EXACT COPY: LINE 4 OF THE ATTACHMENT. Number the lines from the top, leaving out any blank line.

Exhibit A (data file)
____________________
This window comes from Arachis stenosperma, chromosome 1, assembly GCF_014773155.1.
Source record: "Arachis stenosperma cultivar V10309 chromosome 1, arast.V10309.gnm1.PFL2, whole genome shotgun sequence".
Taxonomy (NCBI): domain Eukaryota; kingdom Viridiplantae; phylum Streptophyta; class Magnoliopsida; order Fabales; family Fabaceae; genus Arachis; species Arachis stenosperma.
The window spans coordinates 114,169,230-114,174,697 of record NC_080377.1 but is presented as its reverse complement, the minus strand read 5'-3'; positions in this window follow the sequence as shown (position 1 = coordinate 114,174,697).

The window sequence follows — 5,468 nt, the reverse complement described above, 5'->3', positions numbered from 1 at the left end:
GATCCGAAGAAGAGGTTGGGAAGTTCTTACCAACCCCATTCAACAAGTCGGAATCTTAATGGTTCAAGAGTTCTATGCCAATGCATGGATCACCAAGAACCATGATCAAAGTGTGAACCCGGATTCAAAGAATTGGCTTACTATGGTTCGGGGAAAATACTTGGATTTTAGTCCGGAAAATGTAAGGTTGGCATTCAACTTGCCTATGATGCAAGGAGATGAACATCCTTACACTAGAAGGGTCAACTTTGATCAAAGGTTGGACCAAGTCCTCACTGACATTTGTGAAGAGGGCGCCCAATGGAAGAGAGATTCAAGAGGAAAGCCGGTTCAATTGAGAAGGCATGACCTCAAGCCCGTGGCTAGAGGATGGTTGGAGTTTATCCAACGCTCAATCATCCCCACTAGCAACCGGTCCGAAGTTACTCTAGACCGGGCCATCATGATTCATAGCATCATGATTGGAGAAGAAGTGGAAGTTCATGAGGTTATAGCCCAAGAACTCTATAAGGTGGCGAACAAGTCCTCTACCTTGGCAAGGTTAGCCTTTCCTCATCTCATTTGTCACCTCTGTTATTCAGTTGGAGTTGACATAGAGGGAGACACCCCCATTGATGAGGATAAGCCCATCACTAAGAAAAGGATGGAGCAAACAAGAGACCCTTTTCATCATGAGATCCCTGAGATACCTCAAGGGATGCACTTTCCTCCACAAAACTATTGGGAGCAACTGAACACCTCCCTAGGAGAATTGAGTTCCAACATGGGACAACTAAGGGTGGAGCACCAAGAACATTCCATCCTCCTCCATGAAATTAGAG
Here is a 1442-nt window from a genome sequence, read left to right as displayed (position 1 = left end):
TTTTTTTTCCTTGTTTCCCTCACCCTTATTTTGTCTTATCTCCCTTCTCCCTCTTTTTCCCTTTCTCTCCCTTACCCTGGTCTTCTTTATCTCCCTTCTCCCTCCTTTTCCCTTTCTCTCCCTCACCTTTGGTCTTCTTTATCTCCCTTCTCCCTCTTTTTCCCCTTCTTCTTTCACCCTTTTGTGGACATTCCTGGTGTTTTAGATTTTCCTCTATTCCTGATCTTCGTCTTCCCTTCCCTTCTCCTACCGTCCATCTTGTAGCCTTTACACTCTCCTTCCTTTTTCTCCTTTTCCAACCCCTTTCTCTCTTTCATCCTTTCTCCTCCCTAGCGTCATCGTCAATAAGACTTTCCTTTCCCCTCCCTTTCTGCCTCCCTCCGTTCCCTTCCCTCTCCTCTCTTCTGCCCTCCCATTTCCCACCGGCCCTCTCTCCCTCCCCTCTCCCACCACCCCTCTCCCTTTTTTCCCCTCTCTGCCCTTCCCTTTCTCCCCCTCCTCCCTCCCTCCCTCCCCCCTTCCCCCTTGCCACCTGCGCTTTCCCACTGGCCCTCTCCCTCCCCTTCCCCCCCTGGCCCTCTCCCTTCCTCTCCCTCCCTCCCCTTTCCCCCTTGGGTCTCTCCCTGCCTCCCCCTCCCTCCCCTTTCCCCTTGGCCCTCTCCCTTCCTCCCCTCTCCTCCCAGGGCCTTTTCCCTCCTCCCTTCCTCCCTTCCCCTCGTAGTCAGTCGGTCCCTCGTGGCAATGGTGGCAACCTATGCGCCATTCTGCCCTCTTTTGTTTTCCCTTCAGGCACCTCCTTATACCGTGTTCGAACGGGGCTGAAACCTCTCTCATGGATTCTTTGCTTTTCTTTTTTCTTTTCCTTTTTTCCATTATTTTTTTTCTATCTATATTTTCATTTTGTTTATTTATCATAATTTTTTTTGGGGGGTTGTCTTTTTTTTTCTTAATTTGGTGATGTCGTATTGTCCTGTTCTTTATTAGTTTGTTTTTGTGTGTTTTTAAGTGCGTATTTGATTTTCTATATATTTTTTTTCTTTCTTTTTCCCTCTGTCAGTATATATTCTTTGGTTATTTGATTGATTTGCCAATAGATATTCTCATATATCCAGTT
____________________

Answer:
The window spans coordinates 114,169,230-114,174,697 of record NC_080377.1 but is presented as its reverse complement, the minus strand read 5'-3'; positions in this window follow the sequence as shown (position 1 = coordinate 114,174,697).